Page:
Modern C++ Design: Generic Programming and Design Patterns Applied
Author: Andrei Alexandrescu
Publisher: Addison-Wesley - February 2001
|“||You might be holding this book in a bookstore, asking yourself whether you should buy it. Or maybe you are in your employers library, wondering whether you should invest time in reading it. I know you dont have time, so Ill cut to the chase. If you have ever asked yourself how to write higher-level programs in C++, how to cope with the avalanche of irrelevant details that plague even the cleanest design, or how to build reusable components that you dont have to hack into each time you take them to your next application, then this book is for you. |
Imagine the following scenario. You come from a design meeting with a couple of printed diagrams, scribbled with your annotations. Okay, the event type passed between these objects is not char anymore; its int. You change one line of code. The smart pointers to Widget are too slow; they should go unchecked. You change one line of code. The object factory needs to support the new Gadget class just added by another department. You change one line of code.
You changed the design. Compile. Link. Done.
Well, there is something wrong with this scenario, isnt there? A much more likely scenario is this: You come from the meeting in a hurry because you have a pile of work to do. You fire a global search. You perform surgery on code. You add code. You introduce bugs. You remove the bugs . . . thats the way a programmers job is, right? Although this book cannot possibly promise you the first scenario, it is nonetheless a resolute step in that direction. It tries to present C++ as a newly discovered language for software architects.
Traditionally, code is the most detailed and intricate aspect of a software system. Historically, in spite of various levels of language support for design methodologies (such as object orientation), a significant gap persisted between the blueprints of a program and its code because the code must take care of the ultimate details of the implementation and of many ancillary tasks. The intent of the design is, more often than not, dissolved in a sea of quirks.
This book presents a collection of reusable design artifacts, called generic components, together with the techniques that make them possible. These generic components bring their users the well-known benefits of libraries, but in the broader space of system architecture. The coding techniques and the implementations provided focus on tasks and issues that traditionally fall in the area of design, activities usually done before coding. Because of their high level, generic components make it possible to map intricate architectures to code in unusually expressive, terse, and easy-to-maintain ways.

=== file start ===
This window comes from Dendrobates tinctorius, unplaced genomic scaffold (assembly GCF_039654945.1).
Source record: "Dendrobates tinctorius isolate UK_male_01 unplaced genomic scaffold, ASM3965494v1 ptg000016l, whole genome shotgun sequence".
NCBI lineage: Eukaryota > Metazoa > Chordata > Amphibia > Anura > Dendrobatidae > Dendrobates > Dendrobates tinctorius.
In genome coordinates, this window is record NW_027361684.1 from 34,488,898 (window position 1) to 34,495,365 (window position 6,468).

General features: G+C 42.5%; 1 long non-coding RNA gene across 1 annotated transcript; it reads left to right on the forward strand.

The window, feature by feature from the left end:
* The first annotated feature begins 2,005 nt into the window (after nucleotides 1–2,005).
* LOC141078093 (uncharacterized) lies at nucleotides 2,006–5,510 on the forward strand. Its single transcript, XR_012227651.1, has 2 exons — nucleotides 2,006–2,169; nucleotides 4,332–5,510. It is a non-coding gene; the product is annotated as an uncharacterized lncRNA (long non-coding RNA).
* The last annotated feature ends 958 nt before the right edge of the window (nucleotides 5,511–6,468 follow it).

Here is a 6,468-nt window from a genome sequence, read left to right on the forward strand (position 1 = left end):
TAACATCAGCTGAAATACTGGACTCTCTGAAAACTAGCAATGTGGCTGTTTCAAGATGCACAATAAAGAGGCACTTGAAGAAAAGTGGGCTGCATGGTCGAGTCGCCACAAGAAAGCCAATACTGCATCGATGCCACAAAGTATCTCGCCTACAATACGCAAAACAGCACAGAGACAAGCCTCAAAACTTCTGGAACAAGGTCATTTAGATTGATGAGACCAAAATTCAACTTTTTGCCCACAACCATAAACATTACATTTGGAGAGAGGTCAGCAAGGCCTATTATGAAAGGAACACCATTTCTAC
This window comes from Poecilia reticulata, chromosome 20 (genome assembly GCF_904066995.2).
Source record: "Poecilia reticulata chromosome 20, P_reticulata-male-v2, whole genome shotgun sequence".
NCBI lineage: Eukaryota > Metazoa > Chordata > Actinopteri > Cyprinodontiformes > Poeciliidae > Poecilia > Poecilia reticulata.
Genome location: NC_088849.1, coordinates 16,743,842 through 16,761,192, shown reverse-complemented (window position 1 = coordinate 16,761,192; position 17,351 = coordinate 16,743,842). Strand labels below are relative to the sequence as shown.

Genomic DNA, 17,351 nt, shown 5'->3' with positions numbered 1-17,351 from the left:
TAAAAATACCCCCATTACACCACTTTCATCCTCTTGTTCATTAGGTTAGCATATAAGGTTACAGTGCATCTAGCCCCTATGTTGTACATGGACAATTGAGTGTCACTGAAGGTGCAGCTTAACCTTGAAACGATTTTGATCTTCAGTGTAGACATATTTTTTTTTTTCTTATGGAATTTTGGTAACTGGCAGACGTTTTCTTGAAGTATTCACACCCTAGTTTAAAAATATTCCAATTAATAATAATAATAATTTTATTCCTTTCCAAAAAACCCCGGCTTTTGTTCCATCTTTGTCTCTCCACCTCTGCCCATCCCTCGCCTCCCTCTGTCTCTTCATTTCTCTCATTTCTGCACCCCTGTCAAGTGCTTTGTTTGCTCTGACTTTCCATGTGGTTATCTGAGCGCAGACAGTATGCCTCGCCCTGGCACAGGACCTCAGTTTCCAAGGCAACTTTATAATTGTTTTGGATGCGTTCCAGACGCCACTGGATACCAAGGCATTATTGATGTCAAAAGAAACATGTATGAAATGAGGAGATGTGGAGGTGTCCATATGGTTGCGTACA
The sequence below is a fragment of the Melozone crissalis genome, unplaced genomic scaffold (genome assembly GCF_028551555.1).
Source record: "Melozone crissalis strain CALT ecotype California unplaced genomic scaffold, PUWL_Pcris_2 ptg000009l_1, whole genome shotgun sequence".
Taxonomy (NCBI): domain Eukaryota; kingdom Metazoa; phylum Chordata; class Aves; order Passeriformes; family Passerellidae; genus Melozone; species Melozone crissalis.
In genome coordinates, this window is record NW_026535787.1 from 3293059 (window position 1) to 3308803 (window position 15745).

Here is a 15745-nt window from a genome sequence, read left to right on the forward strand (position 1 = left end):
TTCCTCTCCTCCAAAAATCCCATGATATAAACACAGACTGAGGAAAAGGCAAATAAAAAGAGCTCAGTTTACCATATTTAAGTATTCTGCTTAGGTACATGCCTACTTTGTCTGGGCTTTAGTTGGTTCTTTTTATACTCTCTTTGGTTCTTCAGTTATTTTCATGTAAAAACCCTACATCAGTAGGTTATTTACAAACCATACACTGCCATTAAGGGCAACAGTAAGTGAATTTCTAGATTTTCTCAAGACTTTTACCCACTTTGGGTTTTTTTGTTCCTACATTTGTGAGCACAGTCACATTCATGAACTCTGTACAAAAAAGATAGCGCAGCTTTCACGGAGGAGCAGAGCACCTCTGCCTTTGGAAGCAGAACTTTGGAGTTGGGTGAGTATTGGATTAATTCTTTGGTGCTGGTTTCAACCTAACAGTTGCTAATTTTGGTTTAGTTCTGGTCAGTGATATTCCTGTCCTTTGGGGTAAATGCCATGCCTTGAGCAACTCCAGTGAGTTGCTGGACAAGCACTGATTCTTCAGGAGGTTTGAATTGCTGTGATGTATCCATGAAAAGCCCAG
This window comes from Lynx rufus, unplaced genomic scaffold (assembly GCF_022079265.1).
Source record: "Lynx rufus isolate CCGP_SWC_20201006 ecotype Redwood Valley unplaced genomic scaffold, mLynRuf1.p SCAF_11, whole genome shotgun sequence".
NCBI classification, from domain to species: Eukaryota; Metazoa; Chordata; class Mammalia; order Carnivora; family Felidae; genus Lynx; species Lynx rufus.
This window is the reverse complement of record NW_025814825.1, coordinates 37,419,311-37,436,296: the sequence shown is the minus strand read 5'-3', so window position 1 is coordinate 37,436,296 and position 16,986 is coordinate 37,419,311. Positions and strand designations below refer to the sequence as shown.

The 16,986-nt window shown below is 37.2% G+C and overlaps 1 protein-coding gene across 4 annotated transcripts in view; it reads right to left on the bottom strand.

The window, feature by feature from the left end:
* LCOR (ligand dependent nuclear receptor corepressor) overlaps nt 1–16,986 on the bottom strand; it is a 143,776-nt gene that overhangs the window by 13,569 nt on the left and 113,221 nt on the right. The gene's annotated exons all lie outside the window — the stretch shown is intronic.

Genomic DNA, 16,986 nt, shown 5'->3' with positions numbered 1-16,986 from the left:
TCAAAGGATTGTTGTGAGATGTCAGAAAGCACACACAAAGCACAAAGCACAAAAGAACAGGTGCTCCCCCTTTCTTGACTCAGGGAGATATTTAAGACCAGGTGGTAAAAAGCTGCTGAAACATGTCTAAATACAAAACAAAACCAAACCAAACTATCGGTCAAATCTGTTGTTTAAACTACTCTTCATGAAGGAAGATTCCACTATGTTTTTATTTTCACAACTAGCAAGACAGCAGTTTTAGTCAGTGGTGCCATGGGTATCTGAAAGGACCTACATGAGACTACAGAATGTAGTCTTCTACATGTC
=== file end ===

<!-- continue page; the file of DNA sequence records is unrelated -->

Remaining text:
Three elements are reunited here: design patterns, generic programming, and C++. These elements are combined to achieve a very high rate of reuse, both horizontally and vertically. On the horizontal dimension, a small amount of library code implements a combinatorialand essentially open-endednumber of structures and behaviors. On the vertical dimension, the generality of these components makes them applicable to a vast range of programs.
This book owes much to design patterns, powerful solutions to ever-recurring problems in object-oriented development. Design patterns are distilled pieces of good designrecipes for sound, reusable solutions to problems that can be encountered in manycontexts. Design patterns concentrate on providing a suggestive lexicon for designs to be conveyed. They describe the problem, a time-proven solution with its variants, and the consequences of choosing each variant of that solution. Design patterns go above and beyond anything a programming language, no matter how advanced, could possibly express. By following and combining certain design patterns, the components presented in this book tend to address a large category of concrete problems.
Generic programming is a paradigm that focuses on abstracting types to a narrow collection of functional requirements and on implementing algorithms in terms of these requirements. Because algorithms define a strict and narrow interface to the types they operate on, the same algorithm can be used against a wide collection of types. The implementations in this book use generic programming techniques to achieve a minimal commitment to specificity, extraordinary terseness, and efficiency that rivals carefully handcrafted code.